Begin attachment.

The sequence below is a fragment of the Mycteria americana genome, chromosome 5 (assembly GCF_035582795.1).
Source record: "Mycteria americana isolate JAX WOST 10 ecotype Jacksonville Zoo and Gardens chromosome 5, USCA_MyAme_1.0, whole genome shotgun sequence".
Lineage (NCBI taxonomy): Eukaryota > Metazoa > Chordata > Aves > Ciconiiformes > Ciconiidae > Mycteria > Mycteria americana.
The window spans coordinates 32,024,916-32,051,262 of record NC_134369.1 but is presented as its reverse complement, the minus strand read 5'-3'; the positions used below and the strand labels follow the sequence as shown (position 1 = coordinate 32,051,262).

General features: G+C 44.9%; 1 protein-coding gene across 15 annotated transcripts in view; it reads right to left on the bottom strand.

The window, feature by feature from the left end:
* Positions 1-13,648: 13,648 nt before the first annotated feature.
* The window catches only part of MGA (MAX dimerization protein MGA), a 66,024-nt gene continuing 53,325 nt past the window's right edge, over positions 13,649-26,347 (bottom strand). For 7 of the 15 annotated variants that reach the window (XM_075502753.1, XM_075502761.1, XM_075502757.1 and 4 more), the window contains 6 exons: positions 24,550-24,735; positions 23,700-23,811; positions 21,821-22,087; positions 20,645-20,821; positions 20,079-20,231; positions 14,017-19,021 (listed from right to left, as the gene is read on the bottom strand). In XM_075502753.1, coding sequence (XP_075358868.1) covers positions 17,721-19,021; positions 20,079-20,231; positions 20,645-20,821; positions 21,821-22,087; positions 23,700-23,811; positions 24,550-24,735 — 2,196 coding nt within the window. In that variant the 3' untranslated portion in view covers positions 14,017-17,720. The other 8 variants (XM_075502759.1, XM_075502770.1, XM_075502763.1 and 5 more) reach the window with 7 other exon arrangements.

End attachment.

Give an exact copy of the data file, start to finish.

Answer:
The sequence below is a fragment of the Mycteria americana genome, chromosome 5 (assembly GCF_035582795.1).
Source record: "Mycteria americana isolate JAX WOST 10 ecotype Jacksonville Zoo and Gardens chromosome 5, USCA_MyAme_1.0, whole genome shotgun sequence".
Lineage (NCBI taxonomy): Eukaryota > Metazoa > Chordata > Aves > Ciconiiformes > Ciconiidae > Mycteria > Mycteria americana.
The window spans coordinates 32,024,916-32,051,262 of record NC_134369.1 but is presented as its reverse complement, the minus strand read 5'-3'; the positions used below and the strand labels follow the sequence as shown (position 1 = coordinate 32,051,262).

General features: G+C 44.9%; 1 protein-coding gene across 15 annotated transcripts in view; it reads right to left on the bottom strand.

The window, feature by feature from the left end:
* Positions 1-13,648: 13,648 nt before the first annotated feature.
* The window catches only part of MGA (MAX dimerization protein MGA), a 66,024-nt gene continuing 53,325 nt past the window's right edge, over positions 13,649-26,347 (bottom strand). For 7 of the 15 annotated variants that reach the window (XM_075502753.1, XM_075502761.1, XM_075502757.1 and 4 more), the window contains 6 exons: positions 24,550-24,735; positions 23,700-23,811; positions 21,821-22,087; positions 20,645-20,821; positions 20,079-20,231; positions 14,017-19,021 (listed from right to left, as the gene is read on the bottom strand). In XM_075502753.1, coding sequence (XP_075358868.1) covers positions 17,721-19,021; positions 20,079-20,231; positions 20,645-20,821; positions 21,821-22,087; positions 23,700-23,811; positions 24,550-24,735 — 2,196 coding nt within the window. In that variant the 3' untranslated portion in view covers positions 14,017-17,720. The other 8 variants (XM_075502759.1, XM_075502770.1, XM_075502763.1 and 5 more) reach the window with 7 other exon arrangements.